I'm trying to put my finger on what exactly it is about this article that's made me so infuriated
On one hand, there is an incredibly imbalance between portrayals of Cuban-American exiles and Cubans who are still in Cuba,1
in that pretty much no article I have ever seen in the Washington Post has both addressed the fact that 1. Cuba is poor, and 2. it is pretty much the fault of the US embargo
. There are many articles that talk about how third-world it is in an oh, isn't it sad, this is what Communism does to a country, but very few that acknowledge that a good part of why Cuba can't get products is because of the embargo. So seeing yet another article that is all about the Cuban-American exile experience is not putting me in a good mood in the first place.
On the other hand, the article implies that somehow, Rubio isn't Cuban-American enough
. He's the wrong kind of Cuban-American because his parents emigrated at the wrong time. He's Cuban-American, but he doesn't really
count because his family wasn't really
exiled. Look at him pulling the wool over everyone's eyes, getting the support of the Cuban-American exile community when he isn't even one of them! What a fraud.
To which I say: bullshit. The Washington Post does not get to determine who is or isn't Cuban-American. As another Cuban-American whose entire Cuban-American experience pretty much consists of feeling not-Cuban-enough because I didn't grow up speaking Spanish in Miami, I find this utterly revolting.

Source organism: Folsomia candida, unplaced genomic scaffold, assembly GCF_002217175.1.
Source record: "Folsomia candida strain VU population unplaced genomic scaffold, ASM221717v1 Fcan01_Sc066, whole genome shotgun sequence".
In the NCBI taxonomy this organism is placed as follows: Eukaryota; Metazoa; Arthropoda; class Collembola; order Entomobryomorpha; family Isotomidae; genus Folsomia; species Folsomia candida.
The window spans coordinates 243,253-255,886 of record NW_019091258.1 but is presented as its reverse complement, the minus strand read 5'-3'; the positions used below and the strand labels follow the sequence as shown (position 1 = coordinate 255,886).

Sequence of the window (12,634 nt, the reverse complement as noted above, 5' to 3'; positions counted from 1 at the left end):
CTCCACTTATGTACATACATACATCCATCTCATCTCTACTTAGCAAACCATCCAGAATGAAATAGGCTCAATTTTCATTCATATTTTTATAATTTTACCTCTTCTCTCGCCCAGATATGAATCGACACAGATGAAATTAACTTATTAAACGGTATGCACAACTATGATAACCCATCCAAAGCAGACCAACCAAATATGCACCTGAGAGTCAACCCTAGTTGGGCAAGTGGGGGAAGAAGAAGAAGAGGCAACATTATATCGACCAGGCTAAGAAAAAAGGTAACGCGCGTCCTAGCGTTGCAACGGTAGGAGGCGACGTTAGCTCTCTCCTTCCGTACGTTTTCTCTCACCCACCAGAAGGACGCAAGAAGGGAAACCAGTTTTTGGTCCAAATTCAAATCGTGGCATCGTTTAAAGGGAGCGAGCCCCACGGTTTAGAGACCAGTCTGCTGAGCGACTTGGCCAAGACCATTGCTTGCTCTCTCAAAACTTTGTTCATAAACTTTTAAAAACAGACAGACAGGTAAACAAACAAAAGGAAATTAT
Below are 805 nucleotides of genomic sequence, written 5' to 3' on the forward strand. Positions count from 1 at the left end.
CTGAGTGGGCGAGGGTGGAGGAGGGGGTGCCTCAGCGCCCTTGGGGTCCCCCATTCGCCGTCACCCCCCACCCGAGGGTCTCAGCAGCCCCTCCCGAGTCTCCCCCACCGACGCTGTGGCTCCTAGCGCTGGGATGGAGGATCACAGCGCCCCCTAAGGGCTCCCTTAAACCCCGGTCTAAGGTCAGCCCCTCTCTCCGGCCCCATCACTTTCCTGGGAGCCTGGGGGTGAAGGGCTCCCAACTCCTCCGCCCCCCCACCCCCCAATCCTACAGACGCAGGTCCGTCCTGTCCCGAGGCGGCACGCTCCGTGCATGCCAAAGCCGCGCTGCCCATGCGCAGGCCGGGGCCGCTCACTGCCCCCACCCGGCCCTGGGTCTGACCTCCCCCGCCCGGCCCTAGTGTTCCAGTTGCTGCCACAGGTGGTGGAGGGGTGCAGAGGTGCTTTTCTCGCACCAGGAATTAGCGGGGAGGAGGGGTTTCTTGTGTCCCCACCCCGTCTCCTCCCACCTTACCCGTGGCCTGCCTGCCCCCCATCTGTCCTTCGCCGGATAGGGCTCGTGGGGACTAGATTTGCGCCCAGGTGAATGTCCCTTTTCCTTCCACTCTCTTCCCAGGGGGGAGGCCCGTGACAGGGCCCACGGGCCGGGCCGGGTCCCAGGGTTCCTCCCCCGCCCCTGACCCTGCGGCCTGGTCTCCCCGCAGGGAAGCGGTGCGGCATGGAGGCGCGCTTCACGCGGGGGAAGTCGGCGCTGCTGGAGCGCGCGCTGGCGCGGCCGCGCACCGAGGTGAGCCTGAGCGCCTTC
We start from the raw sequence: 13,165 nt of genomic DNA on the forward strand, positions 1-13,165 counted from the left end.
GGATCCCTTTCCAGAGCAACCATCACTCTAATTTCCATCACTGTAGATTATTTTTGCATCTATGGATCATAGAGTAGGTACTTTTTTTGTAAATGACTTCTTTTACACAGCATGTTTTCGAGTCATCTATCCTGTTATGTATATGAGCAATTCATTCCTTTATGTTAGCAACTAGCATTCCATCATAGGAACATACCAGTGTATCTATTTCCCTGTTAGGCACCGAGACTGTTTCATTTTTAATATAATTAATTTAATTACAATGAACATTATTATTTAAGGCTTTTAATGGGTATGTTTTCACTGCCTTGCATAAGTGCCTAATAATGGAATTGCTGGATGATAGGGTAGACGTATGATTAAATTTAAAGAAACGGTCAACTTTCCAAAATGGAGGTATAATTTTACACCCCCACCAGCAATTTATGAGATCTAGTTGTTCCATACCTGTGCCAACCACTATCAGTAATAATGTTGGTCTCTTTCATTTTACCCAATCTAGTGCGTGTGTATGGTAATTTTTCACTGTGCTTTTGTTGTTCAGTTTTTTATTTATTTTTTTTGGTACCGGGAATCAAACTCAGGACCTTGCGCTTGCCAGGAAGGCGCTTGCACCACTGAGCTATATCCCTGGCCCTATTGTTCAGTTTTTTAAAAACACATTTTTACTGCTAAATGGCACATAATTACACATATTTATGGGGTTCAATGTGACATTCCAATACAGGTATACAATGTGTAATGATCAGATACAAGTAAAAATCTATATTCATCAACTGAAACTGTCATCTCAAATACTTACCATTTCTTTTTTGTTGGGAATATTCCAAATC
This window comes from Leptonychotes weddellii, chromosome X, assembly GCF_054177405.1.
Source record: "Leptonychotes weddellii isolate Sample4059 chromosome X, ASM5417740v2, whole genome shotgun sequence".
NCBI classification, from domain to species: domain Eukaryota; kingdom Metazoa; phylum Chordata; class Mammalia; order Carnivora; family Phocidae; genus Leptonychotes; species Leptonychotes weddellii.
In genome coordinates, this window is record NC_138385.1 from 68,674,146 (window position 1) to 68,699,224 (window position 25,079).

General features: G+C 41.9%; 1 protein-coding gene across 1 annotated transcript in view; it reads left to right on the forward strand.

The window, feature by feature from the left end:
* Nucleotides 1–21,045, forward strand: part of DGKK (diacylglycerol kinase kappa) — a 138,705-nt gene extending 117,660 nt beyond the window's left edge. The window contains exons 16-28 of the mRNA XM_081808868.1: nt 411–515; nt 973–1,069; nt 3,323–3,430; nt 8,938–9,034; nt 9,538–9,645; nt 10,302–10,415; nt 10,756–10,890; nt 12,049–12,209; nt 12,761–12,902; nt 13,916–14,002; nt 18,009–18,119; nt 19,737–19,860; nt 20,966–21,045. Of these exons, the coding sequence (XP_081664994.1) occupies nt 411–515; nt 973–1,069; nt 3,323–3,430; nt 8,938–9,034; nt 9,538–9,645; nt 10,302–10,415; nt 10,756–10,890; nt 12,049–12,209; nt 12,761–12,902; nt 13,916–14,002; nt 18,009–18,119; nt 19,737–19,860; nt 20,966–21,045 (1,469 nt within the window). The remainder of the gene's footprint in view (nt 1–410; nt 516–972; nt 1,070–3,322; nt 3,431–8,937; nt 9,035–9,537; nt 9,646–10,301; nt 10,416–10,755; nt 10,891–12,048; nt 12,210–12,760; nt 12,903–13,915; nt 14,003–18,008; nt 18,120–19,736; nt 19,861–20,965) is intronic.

I disagree with his politics, and I would vote for him right after Hell froze over, but he is still Cuban-American and the Washington Post has no right to wink-wink-nudge-nudge imply that he isn't
Also, something about this seems slightly racist to me, in that if he were a white man from a European country of similar background, I can't imagine that public sympathy would have turned against him so fast.
And finally, while I believe that all public figures (and all people, for that matter) are subject to having their statements fact-checked, right now it looks like Rubio is guilty of getting some dates wrong. Some important dates, yes, but I'm inclined to believe that he was basing what he said off his family's oral histories, and I can sympathize with that - oral histories are all that I have of my mom's family history.2
Hopefully now that this is out of my system I'll be able to go to bed.1 I should also add that there are very few stories about Cubans in Cuba in general. You'd think that after 1960, the island was empty except for Fidel chewing on a cigar in his military uniform and plotting eeeeevil Communist things to himself. Sidenote: This exact stereotype (plus, you know, all the sketchy gender and racial politics) is why X-Men: First Class irritates me so damn much.2 And my mom has the same kind of year slippage. She always said that she left Cuba when she was about eight, but when we dug out the documents, it was closer to when she was six or seven. It happens.